The gig economy is good for business. Is it good for giggers?
The gig economy works for employers, but what about the workers? Do they want to be giggers? Or is it an unavoidable consequence of globalization and the downward pressure on costs across the board, particularly in high-cost established markets?
Part of the received wisdom on the gig economy seems to be that contingent workers are only doing so because they are unable to find permanent employment. Evidence from the EY survey of more than 1,000 contingent workers in the US suggests otherwise. More than half of the giggers see contingent working as how they want to progress their career. In fact, a clear majority of contingent workers would not prefer full-time employment. Interestingly, this shows a slight increase from previous Cornell research conducted two decades ago, which found that 40% of temporary workers prefer non-permanent employment status.
According to our survey of contingent workers, two in three contingent workers believe the benefits of contingent working outweigh the downside always or most of the time. This remarkable transformation in the world’s labor market appears to be driven by changing worker attitudes as much as it is by changing employer needs.
Gig workers like the flexibility of contingent working
The evidence from the EY survey shows that contingent workers see flexibility and control as the top benefits of doing gig work. They also like the flexibility for holidays, taking time off and the ability to work from home. On the whole, being unable to get a full-time job is not the main reason for doing contingent work. For the clear majority, there is a conscious decision to embrace the gig economy.
Although younger workers may be more likely to be doing contingent work for extrinsic reasons than older gig workers, there is clearly a shift in mindset that spans generations: contingent workers crave flexibility, more control and a greater variety of work.
For all the benefits the gig economy provides, there are challenges
Although there are many advantages to being a gigger, the shift is not without challenges. Gig workers tend to feel that permanent workers are treated better, with 58% agreeing with this sentiment. Are businesses including contingent workers in the same ways they would include full-time employees? Should they? We know that one of the reasons employers are embracing the gig economy is because it helps them with cost control. If gigging becomes commoditized, will contingent workers get a raw deal? These are questions both businesses and giggers should be considering.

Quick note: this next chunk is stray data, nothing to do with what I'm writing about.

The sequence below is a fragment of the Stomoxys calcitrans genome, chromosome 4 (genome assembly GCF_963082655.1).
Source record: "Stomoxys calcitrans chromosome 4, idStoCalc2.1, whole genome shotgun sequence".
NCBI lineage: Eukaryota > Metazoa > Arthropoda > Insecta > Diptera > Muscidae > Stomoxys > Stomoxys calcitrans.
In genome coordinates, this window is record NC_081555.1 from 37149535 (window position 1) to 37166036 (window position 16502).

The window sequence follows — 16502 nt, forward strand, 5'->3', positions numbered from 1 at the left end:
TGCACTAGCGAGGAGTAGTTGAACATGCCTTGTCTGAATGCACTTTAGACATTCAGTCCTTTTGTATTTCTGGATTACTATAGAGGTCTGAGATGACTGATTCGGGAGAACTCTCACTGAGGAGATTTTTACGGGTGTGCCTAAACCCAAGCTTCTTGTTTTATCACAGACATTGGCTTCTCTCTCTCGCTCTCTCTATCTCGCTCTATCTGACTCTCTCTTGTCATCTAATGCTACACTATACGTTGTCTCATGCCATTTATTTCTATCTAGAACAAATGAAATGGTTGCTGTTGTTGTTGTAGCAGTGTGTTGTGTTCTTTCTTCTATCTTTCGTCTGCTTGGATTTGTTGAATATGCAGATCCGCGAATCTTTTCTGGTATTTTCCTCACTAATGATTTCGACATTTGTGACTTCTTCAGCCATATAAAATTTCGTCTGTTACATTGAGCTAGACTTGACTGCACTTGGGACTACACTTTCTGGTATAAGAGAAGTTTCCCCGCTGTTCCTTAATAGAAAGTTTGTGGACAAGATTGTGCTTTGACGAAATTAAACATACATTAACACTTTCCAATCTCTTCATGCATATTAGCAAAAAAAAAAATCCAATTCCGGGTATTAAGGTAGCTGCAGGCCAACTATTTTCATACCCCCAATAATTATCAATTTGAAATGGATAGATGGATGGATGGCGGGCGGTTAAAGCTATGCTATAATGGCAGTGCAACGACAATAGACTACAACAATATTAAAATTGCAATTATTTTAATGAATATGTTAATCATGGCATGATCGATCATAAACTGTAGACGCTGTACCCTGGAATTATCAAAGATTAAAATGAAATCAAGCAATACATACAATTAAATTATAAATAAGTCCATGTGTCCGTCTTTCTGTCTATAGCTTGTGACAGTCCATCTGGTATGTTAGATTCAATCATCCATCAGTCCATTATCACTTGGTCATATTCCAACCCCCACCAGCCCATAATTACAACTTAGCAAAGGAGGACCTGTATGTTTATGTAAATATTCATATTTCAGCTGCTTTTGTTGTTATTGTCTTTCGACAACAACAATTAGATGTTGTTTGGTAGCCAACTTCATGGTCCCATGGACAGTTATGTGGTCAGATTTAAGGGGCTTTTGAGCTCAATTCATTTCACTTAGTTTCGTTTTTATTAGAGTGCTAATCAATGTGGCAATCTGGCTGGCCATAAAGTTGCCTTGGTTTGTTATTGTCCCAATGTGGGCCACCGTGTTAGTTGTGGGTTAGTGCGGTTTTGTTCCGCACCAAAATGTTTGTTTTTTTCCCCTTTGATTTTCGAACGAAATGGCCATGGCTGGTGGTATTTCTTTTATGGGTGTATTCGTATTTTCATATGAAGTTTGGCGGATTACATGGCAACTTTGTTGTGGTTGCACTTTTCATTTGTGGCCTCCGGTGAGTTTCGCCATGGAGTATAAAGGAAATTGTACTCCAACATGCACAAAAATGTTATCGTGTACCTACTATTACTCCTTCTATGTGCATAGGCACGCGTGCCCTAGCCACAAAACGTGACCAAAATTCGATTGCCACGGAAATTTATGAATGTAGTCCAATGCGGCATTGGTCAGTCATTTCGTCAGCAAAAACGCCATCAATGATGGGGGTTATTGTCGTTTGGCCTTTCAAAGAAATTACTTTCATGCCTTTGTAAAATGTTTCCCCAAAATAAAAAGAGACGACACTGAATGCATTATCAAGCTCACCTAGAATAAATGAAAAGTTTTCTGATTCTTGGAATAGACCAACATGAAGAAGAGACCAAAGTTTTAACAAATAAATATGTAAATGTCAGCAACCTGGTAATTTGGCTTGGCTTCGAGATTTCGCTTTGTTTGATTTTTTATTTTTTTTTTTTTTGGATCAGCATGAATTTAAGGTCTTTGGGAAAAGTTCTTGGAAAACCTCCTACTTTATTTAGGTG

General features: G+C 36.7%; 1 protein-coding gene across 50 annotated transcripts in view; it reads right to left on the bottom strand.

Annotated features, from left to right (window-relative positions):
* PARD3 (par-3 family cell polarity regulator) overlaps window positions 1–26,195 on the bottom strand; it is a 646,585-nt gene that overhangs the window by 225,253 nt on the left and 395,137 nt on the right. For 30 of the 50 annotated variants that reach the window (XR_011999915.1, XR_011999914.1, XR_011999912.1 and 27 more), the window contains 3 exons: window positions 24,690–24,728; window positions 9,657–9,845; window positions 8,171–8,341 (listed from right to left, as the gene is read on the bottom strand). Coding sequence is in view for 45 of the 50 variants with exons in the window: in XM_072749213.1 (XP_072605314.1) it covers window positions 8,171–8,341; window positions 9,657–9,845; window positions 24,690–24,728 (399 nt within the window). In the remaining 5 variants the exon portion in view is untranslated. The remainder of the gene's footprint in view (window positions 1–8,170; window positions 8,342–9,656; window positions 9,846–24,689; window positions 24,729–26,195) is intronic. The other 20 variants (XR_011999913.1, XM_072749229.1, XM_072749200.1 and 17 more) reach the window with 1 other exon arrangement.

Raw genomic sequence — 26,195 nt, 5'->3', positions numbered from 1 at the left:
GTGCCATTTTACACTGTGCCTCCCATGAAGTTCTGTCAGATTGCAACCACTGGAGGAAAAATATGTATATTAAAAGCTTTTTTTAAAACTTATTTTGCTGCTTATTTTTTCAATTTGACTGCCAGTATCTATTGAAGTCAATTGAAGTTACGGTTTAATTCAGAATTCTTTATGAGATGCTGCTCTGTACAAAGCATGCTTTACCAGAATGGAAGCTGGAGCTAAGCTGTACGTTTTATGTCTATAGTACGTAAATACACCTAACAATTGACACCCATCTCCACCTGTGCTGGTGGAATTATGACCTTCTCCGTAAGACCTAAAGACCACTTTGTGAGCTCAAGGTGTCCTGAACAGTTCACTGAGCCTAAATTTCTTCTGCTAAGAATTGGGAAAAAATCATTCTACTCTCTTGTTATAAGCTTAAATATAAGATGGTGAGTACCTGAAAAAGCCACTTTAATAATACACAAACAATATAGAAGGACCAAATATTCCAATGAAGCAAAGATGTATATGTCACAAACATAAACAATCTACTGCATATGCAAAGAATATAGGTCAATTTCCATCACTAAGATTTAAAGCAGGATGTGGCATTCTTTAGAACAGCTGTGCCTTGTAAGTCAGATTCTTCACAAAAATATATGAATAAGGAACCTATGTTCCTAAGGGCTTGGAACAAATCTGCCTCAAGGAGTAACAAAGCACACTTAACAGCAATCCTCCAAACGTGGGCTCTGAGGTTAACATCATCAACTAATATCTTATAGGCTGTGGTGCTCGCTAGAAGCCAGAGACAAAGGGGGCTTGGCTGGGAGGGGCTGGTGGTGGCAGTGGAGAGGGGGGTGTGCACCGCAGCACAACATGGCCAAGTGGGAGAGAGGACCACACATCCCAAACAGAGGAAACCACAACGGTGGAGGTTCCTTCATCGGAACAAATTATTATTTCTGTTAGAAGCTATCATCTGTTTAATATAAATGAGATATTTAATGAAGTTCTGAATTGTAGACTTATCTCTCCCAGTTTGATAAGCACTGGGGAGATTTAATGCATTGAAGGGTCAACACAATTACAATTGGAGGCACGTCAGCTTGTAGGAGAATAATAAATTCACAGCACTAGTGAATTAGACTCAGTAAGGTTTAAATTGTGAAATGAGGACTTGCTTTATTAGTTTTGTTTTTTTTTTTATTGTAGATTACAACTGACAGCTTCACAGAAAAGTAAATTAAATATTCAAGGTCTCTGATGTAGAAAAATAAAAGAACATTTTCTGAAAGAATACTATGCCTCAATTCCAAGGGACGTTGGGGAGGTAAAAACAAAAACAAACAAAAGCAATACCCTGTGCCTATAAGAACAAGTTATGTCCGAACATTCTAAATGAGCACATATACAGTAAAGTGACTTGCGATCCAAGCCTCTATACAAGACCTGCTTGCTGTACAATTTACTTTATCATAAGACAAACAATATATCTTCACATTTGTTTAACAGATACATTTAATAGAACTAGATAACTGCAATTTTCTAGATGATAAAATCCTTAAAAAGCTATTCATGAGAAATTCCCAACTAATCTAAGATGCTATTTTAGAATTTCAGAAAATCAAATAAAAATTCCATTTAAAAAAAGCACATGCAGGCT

For gig workers, the lack of benefits is the most significant perceived drawback from contingent working. For some gig workers, such as independent contractors and traditional agency staff, a lack of benefits may be offset by higher direct labor rates. However, based on our survey of contingent workers, it appears not to offset their perception that the lack of paid vacation or personal leave, job certainty, health care benefits and retirement provision, respectively, are all significant drawbacks from contingent working. Almost 70% of contingent workers indicate that they would like to get more options on health care and pensions.
Concern over the lack of benefits is notably more widely experienced than other potential drawbacks, such as the impact of contingent working on financial planning, difficulties building networks at work or limitations on training and development. Yet, despite these challenges, half of contingent workers agreed that, on the whole, contingent workers get a fair deal, with only 15% disagreeing.